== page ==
Unfortunately, despite these exceptional performances, there is no indication that Dominic Thiem could replicate in a best of five set match. Last year Thiem clobbered Djokovic in the quarters and came up against Rafa in the semi. Hopes were high. Rafa ended up winning 6-4, 6-3, 6-0, in a dramaless display. Playing Rafael Nadal in Phillip Chatrier Stadium is a whole ‘nother beast.
What to watch for on Nadal’s side
There are four dimensions of Rafa’s playing to pay attention to. First, his serve. The good news for Thiem is that Rafa isn’t serving that well. Against Del Potro, his serve hardly helped. This was particularly clear in the first set against Del Potro, allowing the Argentine to go up 0-30, 0-40, 0-30 in Nadal’s first three service games. And despite his low first serve speeds, he only made 61%, and won 73%. Unfortunately, Nadal performed exceptionally well in every other dimension, and wasn’t broken in the match.
Rafa sometimes drops his forehand short. Not against Del Potro, despite the nuclear blows off of Del Potro’s strings.
Rafa sometimes struggles to get angles on his backhand. Not today, he opened up the court beautifully.
Lastly, Rafa always shows pretty great tactical awareness. There is no doubt he will bring it on Sunday. Against Del Potro, he played incredibly well on the important points. Usually that means attacking his opponent’s backhand mercilessly. But he did more than that. He served and volleyed. He noticed Del Potro’s deep court position and hit some deft drop shots. He had exceptional spin control on his backhand, looping it high into Del Po’s backhand to catch the Argentine off guard. This last tactic will be crucial against Thiem, who exploited cross-court forehand to backhand combinations in Madrid.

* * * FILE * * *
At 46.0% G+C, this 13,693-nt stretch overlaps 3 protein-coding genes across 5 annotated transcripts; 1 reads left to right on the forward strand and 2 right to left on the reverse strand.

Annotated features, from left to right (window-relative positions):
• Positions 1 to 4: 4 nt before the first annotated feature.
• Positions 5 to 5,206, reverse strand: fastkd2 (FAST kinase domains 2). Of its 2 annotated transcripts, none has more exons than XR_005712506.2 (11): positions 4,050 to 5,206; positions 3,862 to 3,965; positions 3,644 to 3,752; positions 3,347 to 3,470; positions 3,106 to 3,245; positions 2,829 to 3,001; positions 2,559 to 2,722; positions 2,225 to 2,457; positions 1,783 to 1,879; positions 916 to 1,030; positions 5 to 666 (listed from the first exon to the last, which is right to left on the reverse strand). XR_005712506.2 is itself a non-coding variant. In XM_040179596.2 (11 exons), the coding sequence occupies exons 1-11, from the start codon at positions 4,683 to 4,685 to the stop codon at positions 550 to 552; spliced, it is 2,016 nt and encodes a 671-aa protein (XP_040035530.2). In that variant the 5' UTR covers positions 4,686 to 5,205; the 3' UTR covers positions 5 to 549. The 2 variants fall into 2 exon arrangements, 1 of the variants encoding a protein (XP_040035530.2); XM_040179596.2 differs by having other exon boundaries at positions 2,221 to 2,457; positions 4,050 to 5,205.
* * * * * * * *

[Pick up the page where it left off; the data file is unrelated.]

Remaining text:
What to watch for on Thiem’s side
Nadal’s vast array of threats makes Thiem’s job endlessly complicated, and at once, simple. For Thiem to win this match, he won’t need to think. In fact, he’ll need to not think and just ‘tree’, e.g. hit with abandon like he did in Rome. No need to watch for subtlety in his groundstrokes, just raw power.
A more instrumental and subtle thing to watch is Thiem’s serve. He’s abbreviated the motion– I believe for more versatility, disguise and better flat serves. (injury avoidance as well?) This took away a bit of the consistency of his kick, but has been a net benefit.
Second, watch Thiem’s court position. Thiem has a tendency to get hopelessly mired deep. This tournament he’s been very aggressive and forward in the court, so good news there. But the crucial point is returning Nadal’s lefty serve. When Thiem has lost to Nadal, he has return from too far back . Some claim it’s lack of tactical awareness. I think it’s not so complicated– perhaps he just doesn’t feel confident feeling his backhand on the day and is thus doomed to stay back. Either way, he’ll need to be near the baseline for the return, or else Rafa’s one-two punches will stagger him.
Rafa in three, with one tiebreak.
Nadal’s better on a clay court than anyone who has ever lived. Currently his confidence, tactical awareness, and baseline game is unmatched. He demolished Del Potro in the semis, and will take down Dominic Thiem in the final.